But just as with the tabernacle and the sacrificial system, so too the Day of Atonement contained only the shadow of future good things, but not these things themselves (He. 10:1). Its intrinsic limitations are manifest, both in the repetitiveness of its numerous atoning acts and by its recurrence year after year (He. 7:27). Yom Kippur was an acted prophecy or type of Christ, who has entered into the holy place not made with hands, viz, into heaven itself, and has now appeared before God, by once for all giving Himself as a sacrifice for the removal of sin (9:23ff). Like the first goat, burned outside the camp, He died outside the walls of Jerusalem for us (13:12); and like the second, the scapegoat, He suffered substitutionary condemnation, sending sin back to its demonic author and abrogating Satan’s claims over the fullness of Israel (2:14f; 1 Jn. 3:8). By this act, the purpose of OT sacrificial worship in its highest development (viz, the Day of Atonement) has been fulfilled. Accordingly our hope too, like an anchor (He. 6:19), penetrates to the inner part of the veil in the higher sense of the term, i.e., to heaven.

III. History

Relative Silence of the OT History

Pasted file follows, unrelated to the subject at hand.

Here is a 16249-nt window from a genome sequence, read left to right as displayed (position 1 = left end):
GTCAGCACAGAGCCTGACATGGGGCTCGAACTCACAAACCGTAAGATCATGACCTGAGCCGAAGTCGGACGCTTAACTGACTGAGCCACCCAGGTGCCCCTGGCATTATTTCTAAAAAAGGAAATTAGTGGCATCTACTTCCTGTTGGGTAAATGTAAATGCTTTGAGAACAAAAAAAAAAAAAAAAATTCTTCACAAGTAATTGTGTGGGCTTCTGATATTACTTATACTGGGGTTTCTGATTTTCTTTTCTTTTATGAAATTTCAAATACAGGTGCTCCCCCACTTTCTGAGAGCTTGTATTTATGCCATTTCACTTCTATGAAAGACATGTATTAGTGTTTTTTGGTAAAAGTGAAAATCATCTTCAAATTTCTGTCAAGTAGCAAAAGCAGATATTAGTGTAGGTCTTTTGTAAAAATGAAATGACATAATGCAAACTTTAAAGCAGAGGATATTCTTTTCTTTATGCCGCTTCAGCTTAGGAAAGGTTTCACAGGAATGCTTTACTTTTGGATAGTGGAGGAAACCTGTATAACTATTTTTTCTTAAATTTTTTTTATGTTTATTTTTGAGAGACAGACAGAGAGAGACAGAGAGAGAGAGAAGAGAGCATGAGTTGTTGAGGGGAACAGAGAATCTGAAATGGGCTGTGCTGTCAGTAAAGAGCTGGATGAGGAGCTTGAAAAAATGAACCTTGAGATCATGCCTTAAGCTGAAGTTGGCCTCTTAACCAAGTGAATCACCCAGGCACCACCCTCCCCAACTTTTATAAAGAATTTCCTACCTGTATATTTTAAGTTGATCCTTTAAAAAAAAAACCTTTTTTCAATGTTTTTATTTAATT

Shortly after its primary revelation in Lev. 16, Moses again mentions the Day of Atonement in 23:26–32, in the list of Israel’s annual festivals. It is ordered that for this day there shall be a holy convocation at the sanctuary, a humbling of the heart, and Sabbath rest from labor, under threat of divine destruction (cf. Nu. 29:7). Then according to Lev. 25:9 the Year of Jubilee begins with the Day of Atonement. Lev. 16 closes, however, with the statement that Aaron (cf. v 2) did as Yahweh commanded Moses. The first full observance of Yom Kippur must therefore have taken place in the fall of that year, possibly 1445 b.c. Nu. 18:7 subsequently states that Aaron and his sons, in contrast to the ordinary Levites, are to perform the duties of the priesthood “within the veil,” by which reference is again made to the ceremony of the Day of Atonement. Thirty-eight years later Nu. 29:7–11 once more validates the observance when it speaks of offerings on this day additional to those which are brought for the purposes of atonement for sin. But the OT makes no further explicit mention of the Day of Atonement. Jeremiah’s “fast day” (36:6) was a special observance in the ninth month (v 9). Similarly Ezekiel, in his vision of the new temple (chs 40–46), gives a series of enactments for the festivals that includes an atonement service in the first month (45:18–25). But while vv 18–20 appear to present an analogy to Lev. 16, they cannot be put on the same level as the Mosaic enactments. They are to be regarded as an ideal scheme, the realization of which was conditioned on a degree of popular obedience that failed to materialize among those Jews who returned from Babylon (cf. 43:10f). Neh. 9:1 records a gathering in Jerusalem in the seventh month of 444 b.c. for the purpose of confession, with fasting and sackcloth. This appears to represent Ezra’s reestablishment on the Day of Atonement. The time of its observance, however, was postponed two weeks that year, until the twenty-fourth day of the month, presumably to allow for the Feast of Tabernacles from the fifteenth to the twenty-second, which seems to have suffered similar postexilic neglect, and had even been completely forgotten until that very time (cf. 8:14).